Residents say gas fumes persist after DC lifts stop-work order

A stop-work order was placed on the construction project by D.C.'s Department of Energy and the Environment. (WTOP/Kristi King)
A stop-work order was placed on the construction project by D.C.’s Department of Energy and the Environment. (WTOP/Kristi King) (WTOP/Kristi King)
The source of the fumes is an ongoing construction project to remove an old gasoline storage tank and soil tainted with gasoline. The project is being overseen by the same group that owns One Hill South. (WTOP/Kristi King)
The source of the fumes is an ongoing construction project to remove an old gasoline storage tank and soil tainted with gasoline. The project is being overseen by the same group that owns One Hill South. (WTOP/Kristi King) (WTOP/Kristi King)
A safety inspector from the company overseeing the construction site next to One Hill South visited the site shortly after the stop-work order was issued. (WTOP/Kristi King)
A safety inspector from the company overseeing the construction site next to One Hill South visited the site shortly after the stop-work order was issued. (WTOP/Kristi King) (WTOP/Kristi King)
The ventilation system for One Hill South - circled here in red - faces the ongoing construction project next-door. (WTOP/Kristi King)
The ventilation system for One Hill South — circled here in red — faces the ongoing construction project next-door. (WTOP/Kristi King) (WTOP/Kristi King)
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A stop-work order was placed on the construction project by D.C.'s Department of Energy and the Environment. (WTOP/Kristi King)
The source of the fumes is an ongoing construction project to remove an old gasoline storage tank and soil tainted with gasoline. The project is being overseen by the same group that owns One Hill South. (WTOP/Kristi King)
A safety inspector from the company overseeing the construction site next to One Hill South visited the site shortly after the stop-work order was issued. (WTOP/Kristi King)
The ventilation system for One Hill South - circled here in red - faces the ongoing construction project next-door. (WTOP/Kristi King)

WASHINGTON — Gas fumes persist inside a luxury apartment building near Nationals Park in Southeast even after the city lifted a stop-work order imposed at a neighboring property.

The cease and desist order was issued Aug. 24, after residents complained of a noxious odor in building common areas and in their apartments, which they claimed caused symptoms including nausea, vomiting and fainting. The order was lifted Sept. 4.

“Post [stop] work order lift, my wife felt dizzy and vomited,” resident Patrick Coleman said. “Personally, I have felt light headed and had some mild nausea,” and he said neighbors complained of migraines, throat problems and asthma aggravation.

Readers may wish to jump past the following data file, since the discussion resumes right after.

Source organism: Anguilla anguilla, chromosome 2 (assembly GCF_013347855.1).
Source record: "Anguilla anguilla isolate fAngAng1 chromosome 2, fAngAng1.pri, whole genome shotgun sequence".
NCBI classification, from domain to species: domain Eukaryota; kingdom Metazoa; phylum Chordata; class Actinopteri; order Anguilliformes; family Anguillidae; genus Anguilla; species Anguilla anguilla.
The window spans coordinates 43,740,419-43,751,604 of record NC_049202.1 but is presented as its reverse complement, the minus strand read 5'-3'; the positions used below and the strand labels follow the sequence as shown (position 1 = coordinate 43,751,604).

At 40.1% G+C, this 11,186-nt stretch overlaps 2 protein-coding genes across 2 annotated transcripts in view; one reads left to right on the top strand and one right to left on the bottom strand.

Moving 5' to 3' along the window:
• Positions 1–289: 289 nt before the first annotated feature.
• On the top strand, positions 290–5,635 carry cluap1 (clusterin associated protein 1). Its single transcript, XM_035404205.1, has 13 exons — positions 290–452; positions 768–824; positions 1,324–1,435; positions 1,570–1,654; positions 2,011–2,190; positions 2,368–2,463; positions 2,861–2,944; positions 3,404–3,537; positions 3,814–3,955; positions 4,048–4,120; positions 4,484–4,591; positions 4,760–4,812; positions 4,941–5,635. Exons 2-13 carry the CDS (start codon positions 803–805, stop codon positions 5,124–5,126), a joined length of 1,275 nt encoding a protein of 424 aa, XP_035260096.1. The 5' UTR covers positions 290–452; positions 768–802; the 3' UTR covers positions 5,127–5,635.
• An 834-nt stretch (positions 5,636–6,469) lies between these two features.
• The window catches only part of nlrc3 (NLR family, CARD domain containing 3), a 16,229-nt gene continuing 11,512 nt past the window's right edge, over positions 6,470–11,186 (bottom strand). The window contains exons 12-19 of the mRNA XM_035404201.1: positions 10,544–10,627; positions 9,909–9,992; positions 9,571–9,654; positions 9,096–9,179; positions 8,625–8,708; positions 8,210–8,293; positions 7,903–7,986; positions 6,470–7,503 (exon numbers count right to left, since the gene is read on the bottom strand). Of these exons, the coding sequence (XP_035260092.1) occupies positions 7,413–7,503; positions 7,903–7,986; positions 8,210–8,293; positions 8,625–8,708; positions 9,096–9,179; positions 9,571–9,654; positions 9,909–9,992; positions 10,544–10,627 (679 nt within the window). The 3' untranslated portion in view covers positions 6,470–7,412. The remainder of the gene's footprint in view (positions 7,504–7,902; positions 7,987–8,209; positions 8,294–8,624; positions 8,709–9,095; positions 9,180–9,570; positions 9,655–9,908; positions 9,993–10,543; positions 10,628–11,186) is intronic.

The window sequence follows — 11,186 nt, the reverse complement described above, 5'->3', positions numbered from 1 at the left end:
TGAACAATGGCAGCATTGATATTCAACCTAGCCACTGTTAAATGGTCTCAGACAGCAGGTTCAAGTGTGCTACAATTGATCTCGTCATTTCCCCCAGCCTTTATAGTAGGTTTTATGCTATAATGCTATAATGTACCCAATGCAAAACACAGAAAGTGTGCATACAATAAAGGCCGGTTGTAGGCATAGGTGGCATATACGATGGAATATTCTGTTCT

The work at 950 South Capitol St. Southeast was placed on hold by D.C.’s Department of Energy and the Environment (DOEE) for the removal of an underground gas storage tank and tainted soil from an old gas station. The property is right next to the air intake system for One Hill South Apartments, located at 28 K St. in Southeast.

Property managers gave residents electronic air purifiers and charcoal filters for air vents and offered a one-month credit on rent.

Even so, Coleman describes his apartment and the building’s hallways, lobby, common areas and parking garage as smelling like a gas station — one he could no longer live in.

“We decided that it was not safe to stay in the apartment anymore,” Coleman said. “We therefore moved to an Airbnb-type unit for the last week of our lease. And I felt a lot better than I’d felt in a long time.”

 

A letter sent to residents claims the air quality does not pose a risk to residents’ health.

“…Our monitoring plan has confirmed that the air quality readings coming from construction activities are well below DOEE-approved standards,” the One Hill South Management Team told WTOP in a statement.

“We do recognize that the odors are impacting many residents’ overall quality-of-life and we continue to be responsive to their individual needs — including those who work from home and want to make alternative arrangements.”

But Coleman says residents still are worried about the potential long-term effects of extended exposure.

“It’s shocking to me that the D.C. government would accept a private contractor’s word for what was safe and accept their word for the level of exposure that people are experiencing,” Coleman said.

DOEE has not responded to WTOP’s requests for comment.

Previously, DOEE said work could not continue until the construction company submitted an odor control plan to city inspectors who would oversee its implementation.

Coleman and his wife believe they’re lucky. Their lease just expired; they could move away. But they’re still concerned about remaining residents.

“To me it seems unjust that this situation is allowed to continue,” he said. “I feel concern for many of the people who work in that building as well.”

The excavation work is expected to wrap up by the end of October.

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